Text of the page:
Dielectric resonator antenna

A dielectric resonator antenna (DRA) is a radio antenna mostly used at microwave frequencies and higher, that consists of a block of ceramic material of various shapes, the dielectric resonator, mounted on a metal surface, a ground plane. Radio waves are introduced into the inside of the resonator material from the transmitter circuit and bounce back and forth between the resonator walls, forming standing waves. The walls of the resonator are partially transparent to radio waves, allowing the radio power to radiate into space.An advantage of dielectric resonator antennas is they lack metal parts, which become lossy at high frequencies, dissipating energy. So these antennas can have lower losses and be more efficient than metal antennas at high microwave and millimeter wave frequencies. Dielectric waveguide antennas are used in some compact portable wireless devices, and military millimeter-wave radar equipment. The antenna was first proposed by Robert Richtmyer in 1939. In 1982, Long et al. did the first design and test of dielectric resonator antennas considering a leaky waveguide model assuming magnetic conductor model of the dielectric surface .An antenna like effect is achieved by periodic swing of electrons from its capacitive element to the ground plane which behaves like an inductor. The authors further argued that the operation of a dielectric antenna resembles the antenna conceived by Marconi, the only difference is that inductive element is replaced by the dielectric material.

Dielectric strength

In physics, the term dielectric strength has the following meanings:

Of a pure insulating material, the maximum electric field that the material can withstand under ideal conditions without breaking down (i.e. without failure of its insulating properties).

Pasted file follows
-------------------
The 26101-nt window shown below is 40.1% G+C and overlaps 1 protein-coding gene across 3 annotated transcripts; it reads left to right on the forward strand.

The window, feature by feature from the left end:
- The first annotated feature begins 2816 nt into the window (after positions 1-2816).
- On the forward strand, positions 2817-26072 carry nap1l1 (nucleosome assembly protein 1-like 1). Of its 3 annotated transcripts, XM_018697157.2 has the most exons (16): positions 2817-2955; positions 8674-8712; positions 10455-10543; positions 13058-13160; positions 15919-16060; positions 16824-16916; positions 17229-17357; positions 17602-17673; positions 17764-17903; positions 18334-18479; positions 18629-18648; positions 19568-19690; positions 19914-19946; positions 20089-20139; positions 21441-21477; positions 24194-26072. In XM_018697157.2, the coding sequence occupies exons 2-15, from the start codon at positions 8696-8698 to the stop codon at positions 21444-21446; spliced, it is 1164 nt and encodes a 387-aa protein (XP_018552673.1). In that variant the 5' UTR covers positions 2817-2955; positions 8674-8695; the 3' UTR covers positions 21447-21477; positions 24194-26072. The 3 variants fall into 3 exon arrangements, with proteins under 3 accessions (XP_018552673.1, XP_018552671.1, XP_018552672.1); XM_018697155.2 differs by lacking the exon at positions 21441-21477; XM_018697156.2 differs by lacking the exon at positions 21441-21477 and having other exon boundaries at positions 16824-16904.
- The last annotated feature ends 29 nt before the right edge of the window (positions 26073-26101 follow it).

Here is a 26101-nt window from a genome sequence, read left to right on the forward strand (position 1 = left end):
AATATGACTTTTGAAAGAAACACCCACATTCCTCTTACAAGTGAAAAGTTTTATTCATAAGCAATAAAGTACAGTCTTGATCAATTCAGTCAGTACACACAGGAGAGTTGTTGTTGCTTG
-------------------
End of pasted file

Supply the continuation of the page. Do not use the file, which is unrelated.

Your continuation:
For a specific configuration of dielectric material and electrodes, the minimum applied electric field (i.e. the applied voltage divided by electrode separation distance) that results in breakdown. This is the concept of breakdown voltage.The theoretical dielectric strength of a material is an intrinsic property of the bulk material, and is independent of the configuration of the material or the electrodes with which the field is applied. This "intrinsic dielectric strength" corresponds to what would be measured using pure materials under ideal laboratory conditions. At breakdown, the electric field frees bound electrons. If the applied electric field is sufficiently high, free electrons from background radiation may be accelerated to velocities that can liberate additional electrons by collisions with neutral atoms or molecules, in a process known as avalanche breakdown. Breakdown occurs quite abruptly (typically in nanoseconds), resulting in the formation of an electrically conductive path and a disruptive discharge through the material. In a solid material, a breakdown event severely degrades, or even destroys, its insulating capability.

Electrical breakdown

Electrical breakdown or dielectric breakdown is when current flows through an electrical insulator when the voltage applied across it exceeds the breakdown voltage. This results in the insulator becoming electrically conductive. Electrical breakdown may be a momentary event (as in an electrostatic discharge), or may lead to a continuous arc if protective devices fail to interrupt the current in a power circuit.

Under sufficient electrical stress, electrical breakdown can occur within solids, liquids, gases or vacuum. However, the specific breakdown mechanisms are different for each kind of dielectric medium.

Electrical discharge machining

Electrical discharge machining (EDM), also known as spark machining, spark eroding, burning, die sinking, wire burning or wire erosion, is a manufacturing process whereby a desired shape is obtained by using electrical discharges (sparks). Material is removed from the work piece by a series of rapidly recurring current discharges between two electrodes, separated by a dielectric liquid and subject to an electric voltage. One of the electrodes is called the tool-electrode, or simply the "tool" or "electrode," while the other is called the workpiece-electrode, or "work piece." The process depends upon the tool and work piece not making actual contact.